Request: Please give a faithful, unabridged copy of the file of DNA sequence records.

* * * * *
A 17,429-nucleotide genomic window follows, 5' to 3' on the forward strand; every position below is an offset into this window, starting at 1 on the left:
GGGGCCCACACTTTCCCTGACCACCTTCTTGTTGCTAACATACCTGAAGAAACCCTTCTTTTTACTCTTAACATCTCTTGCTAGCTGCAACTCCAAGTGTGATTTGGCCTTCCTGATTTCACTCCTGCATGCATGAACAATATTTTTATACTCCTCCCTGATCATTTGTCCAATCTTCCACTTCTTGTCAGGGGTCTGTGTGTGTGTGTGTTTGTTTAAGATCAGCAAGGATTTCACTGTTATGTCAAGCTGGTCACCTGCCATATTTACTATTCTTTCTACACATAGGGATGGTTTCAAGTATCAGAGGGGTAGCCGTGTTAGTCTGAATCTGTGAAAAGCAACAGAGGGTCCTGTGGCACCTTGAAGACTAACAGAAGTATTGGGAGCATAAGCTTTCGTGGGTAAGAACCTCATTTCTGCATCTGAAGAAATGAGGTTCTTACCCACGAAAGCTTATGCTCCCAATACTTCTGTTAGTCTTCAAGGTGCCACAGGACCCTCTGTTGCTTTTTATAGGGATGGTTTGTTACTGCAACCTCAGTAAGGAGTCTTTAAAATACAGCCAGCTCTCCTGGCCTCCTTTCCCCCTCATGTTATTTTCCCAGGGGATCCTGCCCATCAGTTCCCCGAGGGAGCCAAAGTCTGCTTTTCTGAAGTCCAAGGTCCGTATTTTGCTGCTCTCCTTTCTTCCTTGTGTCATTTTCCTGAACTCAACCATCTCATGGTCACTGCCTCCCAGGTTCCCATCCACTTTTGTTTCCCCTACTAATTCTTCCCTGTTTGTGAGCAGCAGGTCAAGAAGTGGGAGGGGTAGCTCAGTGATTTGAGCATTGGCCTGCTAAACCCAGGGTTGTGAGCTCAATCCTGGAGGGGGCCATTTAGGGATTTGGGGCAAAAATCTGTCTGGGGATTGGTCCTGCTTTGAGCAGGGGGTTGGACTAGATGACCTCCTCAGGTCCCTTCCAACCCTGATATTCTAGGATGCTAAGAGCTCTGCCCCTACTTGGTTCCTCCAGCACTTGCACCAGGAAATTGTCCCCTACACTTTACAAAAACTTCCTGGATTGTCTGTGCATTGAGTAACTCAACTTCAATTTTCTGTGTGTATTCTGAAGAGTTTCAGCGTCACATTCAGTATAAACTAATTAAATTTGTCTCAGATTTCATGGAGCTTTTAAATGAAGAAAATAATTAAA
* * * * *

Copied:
A 17,429-nucleotide genomic window follows, 5' to 3' on the forward strand; every position below is an offset into this window, starting at 1 on the left:
GGGGCCCACACTTTCCCTGACCACCTTCTTGTTGCTAACATACCTGAAGAAACCCTTCTTTTTACTCTTAACATCTCTTGCTAGCTGCAACTCCAAGTGTGATTTGGCCTTCCTGATTTCACTCCTGCATGCATGAACAATATTTTTATACTCCTCCCTGATCATTTGTCCAATCTTCCACTTCTTGTCAGGGGTCTGTGTGTGTGTGTGTTTGTTTAAGATCAGCAAGGATTTCACTGTTATGTCAAGCTGGTCACCTGCCATATTTACTATTCTTTCTACACATAGGGATGGTTTCAAGTATCAGAGGGGTAGCCGTGTTAGTCTGAATCTGTGAAAAGCAACAGAGGGTCCTGTGGCACCTTGAAGACTAACAGAAGTATTGGGAGCATAAGCTTTCGTGGGTAAGAACCTCATTTCTGCATCTGAAGAAATGAGGTTCTTACCCACGAAAGCTTATGCTCCCAATACTTCTGTTAGTCTTCAAGGTGCCACAGGACCCTCTGTTGCTTTTTATAGGGATGGTTTGTTACTGCAACCTCAGTAAGGAGTCTTTAAAATACAGCCAGCTCTCCTGGCCTCCTTTCCCCCTCATGTTATTTTCCCAGGGGATCCTGCCCATCAGTTCCCCGAGGGAGCCAAAGTCTGCTTTTCTGAAGTCCAAGGTCCGTATTTTGCTGCTCTCCTTTCTTCCTTGTGTCATTTTCCTGAACTCAACCATCTCATGGTCACTGCCTCCCAGGTTCCCATCCACTTTTGTTTCCCCTACTAATTCTTCCCTGTTTGTGAGCAGCAGGTCAAGAAGTGGGAGGGGTAGCTCAGTGATTTGAGCATTGGCCTGCTAAACCCAGGGTTGTGAGCTCAATCCTGGAGGGGGCCATTTAGGGATTTGGGGCAAAAATCTGTCTGGGGATTGGTCCTGCTTTGAGCAGGGGGTTGGACTAGATGACCTCCTCAGGTCCCTTCCAACCCTGATATTCTAGGATGCTAAGAGCTCTGCCCCTACTTGGTTCCTCCAGCACTTGCACCAGGAAATTGTCCCCTACACTTTACAAAAACTTCCTGGATTGTCTGTGCATTGAGTAACTCAACTTCAATTTTCTGTGTGTATTCTGAAGAGTTTCAGCGTCACATTCAGTATAAACTAATTAAATTTGTCTCAGATTTCATGGAGCTTTTAAATGAAGAAAATAATTAAA